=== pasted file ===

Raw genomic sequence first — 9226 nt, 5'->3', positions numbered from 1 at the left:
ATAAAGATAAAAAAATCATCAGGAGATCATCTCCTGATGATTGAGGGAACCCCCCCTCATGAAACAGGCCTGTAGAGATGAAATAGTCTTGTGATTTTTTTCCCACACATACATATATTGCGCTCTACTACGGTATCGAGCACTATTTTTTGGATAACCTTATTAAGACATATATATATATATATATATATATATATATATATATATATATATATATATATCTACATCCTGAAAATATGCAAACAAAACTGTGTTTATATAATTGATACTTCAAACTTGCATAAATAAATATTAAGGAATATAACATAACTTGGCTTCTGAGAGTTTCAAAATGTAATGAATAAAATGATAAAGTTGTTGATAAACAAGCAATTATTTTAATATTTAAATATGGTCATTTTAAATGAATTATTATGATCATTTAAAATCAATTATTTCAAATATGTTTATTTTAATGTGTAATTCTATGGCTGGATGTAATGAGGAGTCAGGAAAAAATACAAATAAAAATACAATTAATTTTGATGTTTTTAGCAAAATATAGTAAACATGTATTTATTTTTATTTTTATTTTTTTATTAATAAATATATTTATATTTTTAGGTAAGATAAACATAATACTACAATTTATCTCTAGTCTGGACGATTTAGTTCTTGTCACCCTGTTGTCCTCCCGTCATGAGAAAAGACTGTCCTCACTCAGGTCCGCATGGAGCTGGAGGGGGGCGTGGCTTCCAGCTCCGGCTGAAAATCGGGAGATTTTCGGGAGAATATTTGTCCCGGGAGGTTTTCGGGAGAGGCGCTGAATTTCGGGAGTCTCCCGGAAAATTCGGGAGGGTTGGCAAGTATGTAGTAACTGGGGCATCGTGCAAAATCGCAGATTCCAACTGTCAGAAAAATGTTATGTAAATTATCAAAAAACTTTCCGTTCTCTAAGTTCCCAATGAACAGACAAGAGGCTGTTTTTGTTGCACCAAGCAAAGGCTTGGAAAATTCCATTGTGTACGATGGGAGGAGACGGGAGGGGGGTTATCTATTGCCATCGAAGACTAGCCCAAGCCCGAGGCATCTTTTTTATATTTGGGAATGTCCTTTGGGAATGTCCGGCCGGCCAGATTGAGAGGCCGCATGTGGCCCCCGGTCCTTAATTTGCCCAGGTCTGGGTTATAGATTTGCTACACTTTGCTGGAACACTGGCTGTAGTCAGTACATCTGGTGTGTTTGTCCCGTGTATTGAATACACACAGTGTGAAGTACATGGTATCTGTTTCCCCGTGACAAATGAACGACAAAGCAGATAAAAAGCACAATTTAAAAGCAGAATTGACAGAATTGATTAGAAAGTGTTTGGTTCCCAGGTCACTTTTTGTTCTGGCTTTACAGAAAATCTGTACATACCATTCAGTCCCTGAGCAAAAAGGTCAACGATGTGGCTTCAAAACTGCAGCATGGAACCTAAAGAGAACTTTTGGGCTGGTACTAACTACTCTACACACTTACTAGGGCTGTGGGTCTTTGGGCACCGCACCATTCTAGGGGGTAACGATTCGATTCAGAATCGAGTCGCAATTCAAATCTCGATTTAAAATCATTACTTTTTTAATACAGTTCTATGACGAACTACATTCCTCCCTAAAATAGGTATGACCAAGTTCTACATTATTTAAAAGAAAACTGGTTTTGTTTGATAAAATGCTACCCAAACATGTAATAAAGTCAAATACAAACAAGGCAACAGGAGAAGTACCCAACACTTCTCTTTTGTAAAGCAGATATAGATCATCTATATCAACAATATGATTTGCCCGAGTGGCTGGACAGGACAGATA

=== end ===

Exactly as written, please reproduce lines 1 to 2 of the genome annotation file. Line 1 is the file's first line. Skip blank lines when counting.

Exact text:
Raw genomic sequence first — 9226 nt, 5'->3', positions numbered from 1 at the left:
ATAAAGATAAAAAAATCATCAGGAGATCATCTCCTGATGATTGAGGGAACCCCCCCTCATGAAACAGGCCTGTAGAGATGAAATAGTCTTGTGATTTTTTTCCCACACATACATATATTGCGCTCTACTACGGTATCGAGCACTATTTTTTGGATAACCTTATTAAGACATATATATATATATATATATATATATATATATATATATATATATATATATATCTACATCCTGAAAATATGCAAACAAAACTGTGTTTATATAATTGATACTTCAAACTTGCATAAATAAATATTAAGGAATATAACATAACTTGGCTTCTGAGAGTTTCAAAATGTAATGAATAAAATGATAAAGTTGTTGATAAACAAGCAATTATTTTAATATTTAAATATGGTCATTTTAAATGAATTATTATGATCATTTAAAATCAATTATTTCAAATATGTTTATTTTAATGTGTAATTCTATGGCTGGATGTAATGAGGAGTCAGGAAAAAATACAAATAAAAATACAATTAATTTTGATGTTTTTAGCAAAATATAGTAAACATGTATTTATTTTTATTTTTATTTTTTTATTAATAAATATATTTATATTTTTAGGTAAGATAAACATAATACTACAATTTATCTCTAGTCTGGACGATTTAGTTCTTGTCACCCTGTTGTCCTCCCGTCATGAGAAAAGACTGTCCTCACTCAGGTCCGCATGGAGCTGGAGGGGGGCGTGGCTTCCAGCTCCGGCTGAAAATCGGGAGATTTTCGGGAGAATATTTGTCCCGGGAGGTTTTCGGGAGAGGCGCTGAATTTCGGGAGTCTCCCGGAAAATTCGGGAGGGTTGGCAAGTATGTAGTAACTGGGGCATCGTGCAAAATCGCAGATTCCAACTGTCAGAAAAATGTTATGTAAATTATCAAAAAACTTTCCGTTCTCTAAGTTCCCAATGAACAGACAAGAGGCTGTTTTTGTTGCACCAAGCAAAGGCTTGGAAAATTCCATTGTGTACGATGGGAGGAGACGGGAGGGGGGTTATCTATTGCCATCGAAGACTAGCCCAAGCCCGAGGCATCTTTTTTATATTTGGGAATGTCCTTTGGGAATGTCCGGCCGGCCAGATTGAGAGGCCGCATGTGGCCCCCGGTCCTTAATTTGCCCAGGTCTGGGTTATAGATTTGCTACACTTTGCTGGAACACTGGCTGTAGTCAGTACATCTGGTGTGTTTGTCCCGTGTATTGAATACACACAGTGTGAAGTACATGGTATCTGTTTCCCCGTGACAAATGAACGACAAAGCAGATAAAAAGCACAATTTAAAAGCAGAATTGACAGAATTGATTAGAAAGTGTTTGGTTCCCAGGTCACTTTTTGTTCTGGCTTTACAGAAAATCTGTACATACCATTCAGTCCCTGAGCAAAAAGGTCAACGATGTGGCTTCAAAACTGCAGCATGGAACCTAAAGAGAACTTTTGGGCTGGTACTAACTACTCTACACACTTACTAGGGCTGTGGGTCTTTGGGCACCGCACCATTCTAGGGGGTAACGATTCGATTCAGAATCGAGTCGCAATTCAAATCTCGATTTAAAATCATTACTTTTTTAATACAGTTCTATGACGAACTACATTCCTCCCTAAAATAGGTATGACCAAGTTCTACATTATTTAAAAGAAAACTGGTTTTGTTTGATAAAATGCTACCCAAACATGTAATAAAGTCAAATACAAACAAGGCAACAGGAGAAGTACCCAACACTTCTCTTTTGTAAAGCAGATATAGATCATCTATATCAACAATATGATTTGCCCGAGTGGCTGGACAGGACAGATA